PRESIDENTIAL WESTERN TOUR

 

September 4, 1880

Cheyenne, Wyoming

 

Governor of Wyoming Territory, Mayor of Cheyenne, ladies and gentlemen of Cheyenne and of Wyoming: I assure you I am very glad to greet you this morning. We are glad to be welcomed by you to this mountain territory; we come fully, I think, unprepared. I know I am, but possibly General Sherman, who is careful about such things, is prepared with a careful speech. This trio, the president, the secretary of war and General Sherman, constituting, I believe, the oratory of our party, are none of us probably prepared for anything else than plain talk with plain people, telling them why we come, why we are glad to see them, and where we are going. That is a very short story to tell, and yet I am tell it while we are getting acquainted. I doubt I have time to shake hands with all of you. If I should undertake it, probably the best way to do it would be in my style or in General Sherman’s style. Every man that is in public life, who has had experience in handshaking falls upon some particular way of doing. I notice General Sherman does it in this way. I do not think this shows enough respect to citizens of the United States. I say we must hold our hands in this way, and now I give you a hearty Buckeye shake. Now that brisk way of doing is much quicker, and on such occasion as this, is much quicker, anon on such occasion as this, is more congenial than the old-fashioned retail way. And now I think we are pretty well acquainted.

 

I will tell you about our journey: About a year and a half ago General Sherman and I were talking about what are called the Pacific States; that includes the mountain states and territories, about four states, I believe, and seven or eight territories; and he showed me that in an absence from Washington of about sixty days I could visit all of them; that no president in office had yet done it; that it would be a good thing to do, and it so happens that the government was running smoothly, and a president was not of much use anywhere, but in particular he was not very much needed in Washington. But there was an extra session of Congress and trouble, and I could not go then. So we let it be known, that some months ago, we were going on a great tour all though the western states and territories to see what the people would say about us and drew the fire of criticism which always occurs when a public officer is going to do anything. Now do not misunderstand me, I am not one of those people who are thin-skinned about criticism. I rather like abuse. The truth is, when you are rather well abused by one set of men there is another set of men who praise you a good deal more than they ought to, and the average is kept about right. Now we looked about for criticism, but such is the interest which the people east of the Mississippi feel in the people who have the hardihood, the enterprise and courage to face the dangers and difficulties of this new country and to make it a part of the great nation, such is their interest in you, that for the first time in any administration, has a president undertaken to be absent that length of time without a single word of criticism, so far as I know, from any man or paper in the country. They are glad to have us come. We are not of much use in Washington. If you can go out there and assure those people that we admire what they are doing, that we want to do for them whatever the eastern people can do for the people that are conquering this wilderness—if you can assure them of that, it is a good work, and so I come from the nation east of the mountains to say that they wish you all a God-speed and God bless the whole of you.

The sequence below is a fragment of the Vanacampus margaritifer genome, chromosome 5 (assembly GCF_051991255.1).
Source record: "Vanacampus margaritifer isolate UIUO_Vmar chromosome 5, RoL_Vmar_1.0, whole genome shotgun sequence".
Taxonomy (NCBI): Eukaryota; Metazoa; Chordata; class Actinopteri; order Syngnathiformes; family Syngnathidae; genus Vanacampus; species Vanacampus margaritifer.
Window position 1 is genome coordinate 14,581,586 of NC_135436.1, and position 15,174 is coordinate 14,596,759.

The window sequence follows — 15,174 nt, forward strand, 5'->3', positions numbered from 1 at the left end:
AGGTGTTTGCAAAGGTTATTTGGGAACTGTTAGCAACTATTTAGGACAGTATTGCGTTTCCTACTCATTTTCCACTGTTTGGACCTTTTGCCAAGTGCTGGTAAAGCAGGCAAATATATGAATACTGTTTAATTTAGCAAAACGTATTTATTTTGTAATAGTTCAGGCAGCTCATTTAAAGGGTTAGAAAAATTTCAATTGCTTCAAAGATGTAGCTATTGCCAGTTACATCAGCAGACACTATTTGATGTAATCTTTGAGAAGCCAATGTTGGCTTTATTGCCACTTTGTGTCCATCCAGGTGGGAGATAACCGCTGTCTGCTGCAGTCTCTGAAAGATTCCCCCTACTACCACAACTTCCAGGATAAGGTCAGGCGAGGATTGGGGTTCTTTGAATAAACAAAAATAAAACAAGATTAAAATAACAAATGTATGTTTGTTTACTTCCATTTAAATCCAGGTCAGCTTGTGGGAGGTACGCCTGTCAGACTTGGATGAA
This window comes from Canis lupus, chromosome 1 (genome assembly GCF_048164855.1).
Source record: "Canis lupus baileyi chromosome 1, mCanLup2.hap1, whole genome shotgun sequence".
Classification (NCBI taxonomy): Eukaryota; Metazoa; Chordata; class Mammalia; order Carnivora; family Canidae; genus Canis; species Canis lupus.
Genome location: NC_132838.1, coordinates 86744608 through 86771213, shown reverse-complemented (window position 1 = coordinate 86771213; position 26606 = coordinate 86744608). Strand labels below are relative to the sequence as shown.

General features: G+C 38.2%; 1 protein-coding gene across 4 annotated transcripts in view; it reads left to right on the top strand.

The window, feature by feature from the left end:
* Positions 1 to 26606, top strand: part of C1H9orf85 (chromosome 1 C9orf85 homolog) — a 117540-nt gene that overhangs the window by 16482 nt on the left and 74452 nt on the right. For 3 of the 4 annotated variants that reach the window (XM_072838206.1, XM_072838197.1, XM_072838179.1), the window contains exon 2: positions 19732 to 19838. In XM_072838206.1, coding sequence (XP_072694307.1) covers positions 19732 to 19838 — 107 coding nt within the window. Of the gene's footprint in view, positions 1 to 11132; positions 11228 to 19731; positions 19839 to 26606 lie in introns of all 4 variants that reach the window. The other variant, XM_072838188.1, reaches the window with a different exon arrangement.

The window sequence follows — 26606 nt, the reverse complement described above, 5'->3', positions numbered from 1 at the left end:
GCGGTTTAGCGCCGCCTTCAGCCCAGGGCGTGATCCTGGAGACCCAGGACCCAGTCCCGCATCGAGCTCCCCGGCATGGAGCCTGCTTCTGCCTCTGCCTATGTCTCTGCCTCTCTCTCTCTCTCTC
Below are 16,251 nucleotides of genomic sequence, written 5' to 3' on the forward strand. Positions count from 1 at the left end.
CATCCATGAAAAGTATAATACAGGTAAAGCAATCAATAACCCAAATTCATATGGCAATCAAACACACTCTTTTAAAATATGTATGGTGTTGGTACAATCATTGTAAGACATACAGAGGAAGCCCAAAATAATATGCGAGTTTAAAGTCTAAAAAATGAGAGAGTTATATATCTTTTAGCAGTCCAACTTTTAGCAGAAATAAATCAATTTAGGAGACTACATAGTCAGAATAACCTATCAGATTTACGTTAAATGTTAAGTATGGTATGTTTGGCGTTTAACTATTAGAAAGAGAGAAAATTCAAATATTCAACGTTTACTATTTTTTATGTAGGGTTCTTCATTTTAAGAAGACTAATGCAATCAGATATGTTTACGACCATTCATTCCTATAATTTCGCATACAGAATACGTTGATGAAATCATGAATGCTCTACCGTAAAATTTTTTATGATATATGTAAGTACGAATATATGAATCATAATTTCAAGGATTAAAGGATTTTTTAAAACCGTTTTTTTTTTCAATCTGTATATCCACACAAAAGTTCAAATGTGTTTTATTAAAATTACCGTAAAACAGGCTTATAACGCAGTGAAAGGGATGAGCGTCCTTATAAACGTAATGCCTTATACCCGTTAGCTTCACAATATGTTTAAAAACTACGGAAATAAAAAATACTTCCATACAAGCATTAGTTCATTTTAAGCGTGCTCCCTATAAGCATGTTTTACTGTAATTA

That is the feeling, and they wise me to learn your wants, your prejudices, your feelings on public questions and on all questions that interest you with a view when I return of doing what I may in that place to gratify you in your reasonable desire. But instead of making an every day conversation I am drifting into a speech. That is what I do not mean to do. A man who undertakes to speak in the presence of the locomotive and of these ladies that go with us, who will talk all the time – a man who undertakes to speak under such circumstances, I say, leaves at each place some respectable fragment of his voice. So without further talking I simply say to you for your welcome, for your reception, we thank you. As to your condition, your desires, your prospects, our prayer is: May God bless you.

 

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